Many will say unto me in that day, Lord, Lord, have we not prophesied in thy name? and in thy name have we cast out devils? and in thy name done many wonderful works?

And then I will profess unto them, I never knew you: depart from me, ye that work iniquity.

– Matthew 7:21

Or do your actions cast judgment on those who you believe are sinners? Do they make them feel unwelcome and unloved? You don’t have to believe that they are worthy, but you are obligated to follow the commandments of the man who you take the name of- “A new commandment I give unto you, That ye love one another; as I have loved you.”

advocacy · Me

Rhode Island Marriage Equality

As I walked up to tRhode Island State House on March 21he Rhode Island State House I took a minute to catch my breath. The building is beautiful. I marveled at how quiet it was outside.  I was pretty much alone. I looked up at the building as I tried to steady myself. The quietness outside, the peace I felt, I knew would soon dissipate. I could hear the yelling from inside the building.

In fact, I had already spent hours inside, holding a sign, and singing with people on both sides of the marriage equality debate. For a minute, it wasn’t quite peaceable, but it wasn’t angry either. In fact, I laughed at a lady standing behind me holding a “Equal Marriage” who introduced herself to a man carrying a sign in opposition. They shook hands and she she said, “It’s a pleasure to be protesting with you today!”  We sang patriotic songs, and the protesters sang along with us. They sang hymns, and we sang along with them. For a minute, for a very sweet minute, even though we disagreed, things were okay.

Protests in the Rotunda of the Rhode Island State House for the Senate Judiciary HearingSadly, it did not last. The screaming intensified. There soon began jabs and shouts of misconstrued Bible verses. There were condemnations to hell. I felt my heart start to squeeze. Being someone that hates crowds and contention anyways, I decided that it was a good time to ditch my laptop I’d been lugging around all day and feed the meter. I spent a minute in the stillness of the car, wondering what the hell I was doing there. I’m a straight, Mormon, mother of four kids. I can count the number of gay friends I have on one hand. Why on earth did I feel so strongly about this? It had cost me a lot. My faith, some of my friends, and it’s meddled with relationships with people I love most. Why haven’t I been able to just shove that feeling down…why have I felt so compelled to act?  I have been dealing with  a crazy spell of fatigue lately, too. I was so tired. I put my head back for a minute on the seat and thought about just. driving. home. Getting into bed. Cuddling up with my husband.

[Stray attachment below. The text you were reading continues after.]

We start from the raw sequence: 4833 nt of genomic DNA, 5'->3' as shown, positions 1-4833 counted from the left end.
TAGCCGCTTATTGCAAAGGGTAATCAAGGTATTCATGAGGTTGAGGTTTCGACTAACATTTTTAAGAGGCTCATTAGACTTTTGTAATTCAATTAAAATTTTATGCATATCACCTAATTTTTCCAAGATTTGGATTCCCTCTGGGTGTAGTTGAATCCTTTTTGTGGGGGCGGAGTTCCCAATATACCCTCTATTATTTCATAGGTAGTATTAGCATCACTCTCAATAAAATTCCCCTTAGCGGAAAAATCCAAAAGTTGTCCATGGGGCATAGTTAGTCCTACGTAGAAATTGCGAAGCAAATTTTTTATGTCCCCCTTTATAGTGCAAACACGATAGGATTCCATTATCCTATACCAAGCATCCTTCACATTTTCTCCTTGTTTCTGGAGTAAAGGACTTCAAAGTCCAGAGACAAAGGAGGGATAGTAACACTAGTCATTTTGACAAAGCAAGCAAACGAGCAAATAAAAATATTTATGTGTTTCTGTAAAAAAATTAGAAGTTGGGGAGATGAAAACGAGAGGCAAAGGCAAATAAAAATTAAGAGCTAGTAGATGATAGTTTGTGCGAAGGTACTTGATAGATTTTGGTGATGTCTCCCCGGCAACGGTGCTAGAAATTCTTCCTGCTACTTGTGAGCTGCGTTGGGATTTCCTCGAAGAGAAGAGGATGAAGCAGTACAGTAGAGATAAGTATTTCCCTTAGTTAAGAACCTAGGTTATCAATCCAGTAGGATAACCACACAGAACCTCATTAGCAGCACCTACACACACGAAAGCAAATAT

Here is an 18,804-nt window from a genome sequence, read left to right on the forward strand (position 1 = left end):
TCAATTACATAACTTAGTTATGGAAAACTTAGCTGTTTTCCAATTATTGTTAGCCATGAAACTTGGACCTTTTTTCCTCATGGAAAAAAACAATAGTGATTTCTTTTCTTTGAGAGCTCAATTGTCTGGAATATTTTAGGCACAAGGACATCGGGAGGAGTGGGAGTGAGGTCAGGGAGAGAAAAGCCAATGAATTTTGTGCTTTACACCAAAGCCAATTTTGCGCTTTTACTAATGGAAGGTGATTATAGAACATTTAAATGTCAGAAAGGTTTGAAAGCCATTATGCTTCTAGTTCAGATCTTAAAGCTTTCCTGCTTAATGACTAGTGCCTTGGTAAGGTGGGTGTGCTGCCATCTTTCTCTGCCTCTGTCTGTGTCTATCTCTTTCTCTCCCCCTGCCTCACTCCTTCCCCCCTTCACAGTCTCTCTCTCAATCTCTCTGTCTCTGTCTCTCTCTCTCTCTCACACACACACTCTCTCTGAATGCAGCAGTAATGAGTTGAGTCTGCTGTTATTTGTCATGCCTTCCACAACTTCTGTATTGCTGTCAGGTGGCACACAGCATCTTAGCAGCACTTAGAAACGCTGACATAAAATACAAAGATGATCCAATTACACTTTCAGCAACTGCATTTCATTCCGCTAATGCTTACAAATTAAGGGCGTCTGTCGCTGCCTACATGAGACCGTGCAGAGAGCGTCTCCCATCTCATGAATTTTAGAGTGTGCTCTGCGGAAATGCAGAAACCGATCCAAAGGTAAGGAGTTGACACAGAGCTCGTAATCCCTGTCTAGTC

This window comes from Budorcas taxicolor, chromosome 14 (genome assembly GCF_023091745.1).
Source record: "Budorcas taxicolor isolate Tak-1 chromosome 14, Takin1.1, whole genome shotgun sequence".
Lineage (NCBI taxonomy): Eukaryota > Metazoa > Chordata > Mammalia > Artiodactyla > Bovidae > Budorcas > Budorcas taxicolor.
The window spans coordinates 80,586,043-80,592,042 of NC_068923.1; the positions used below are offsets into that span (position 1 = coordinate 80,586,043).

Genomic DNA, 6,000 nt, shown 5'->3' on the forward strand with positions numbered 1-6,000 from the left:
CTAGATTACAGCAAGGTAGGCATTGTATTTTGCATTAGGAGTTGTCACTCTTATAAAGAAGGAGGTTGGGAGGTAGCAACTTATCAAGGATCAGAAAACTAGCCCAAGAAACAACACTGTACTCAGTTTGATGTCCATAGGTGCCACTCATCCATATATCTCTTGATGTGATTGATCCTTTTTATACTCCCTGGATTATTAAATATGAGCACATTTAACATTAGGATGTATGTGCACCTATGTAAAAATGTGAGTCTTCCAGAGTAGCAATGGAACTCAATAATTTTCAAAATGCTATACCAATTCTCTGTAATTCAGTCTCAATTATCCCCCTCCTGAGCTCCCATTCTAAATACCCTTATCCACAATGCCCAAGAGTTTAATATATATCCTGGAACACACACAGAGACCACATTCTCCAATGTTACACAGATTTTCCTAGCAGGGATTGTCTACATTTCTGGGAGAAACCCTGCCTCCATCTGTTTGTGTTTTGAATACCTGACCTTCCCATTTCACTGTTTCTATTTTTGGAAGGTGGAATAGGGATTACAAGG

Marriage Equality
Taken while we were hunkered down in the hurricane

My husband. The man I married just months after I had turned 19. No one stopped us. There were no hoops to jump through, no “separate but equal” civil union for us. We were in love. We wanted to spend forever with each other. We got married. I love being married. I say that a lot. These last few moths have been trying, to say the least. Abby’s surgery and the news of further surgeries needed and her hearing loss being permanent. Lance was told he is to be furloughed  at the end of April because of these budget cutbacks- he will have to stay home one day a week without pay. A fifth of our salary right out the window.  I think about how much weight I carry around, how much worry weighs shoulders. My marriage takes that weight and divides it. It softens the blow of trials hurled at us. Along with that, my marriage intensifies joys. At the end of the day, when I am being swallowed up in Lance’s arms, I am calm. I am happy.  I am grateful.

Thinking about that joy, I knew I had to go back in. How could I deny that to anyone? How could I not support more of the very thing in my life that makes me so happy?

I took a deep breath as I opened the large doors to the capital building. It took me a minute to get my bearings. The heavy doors muffled most of the sound. Things had gone from bad to worse. This is what I was greeted with: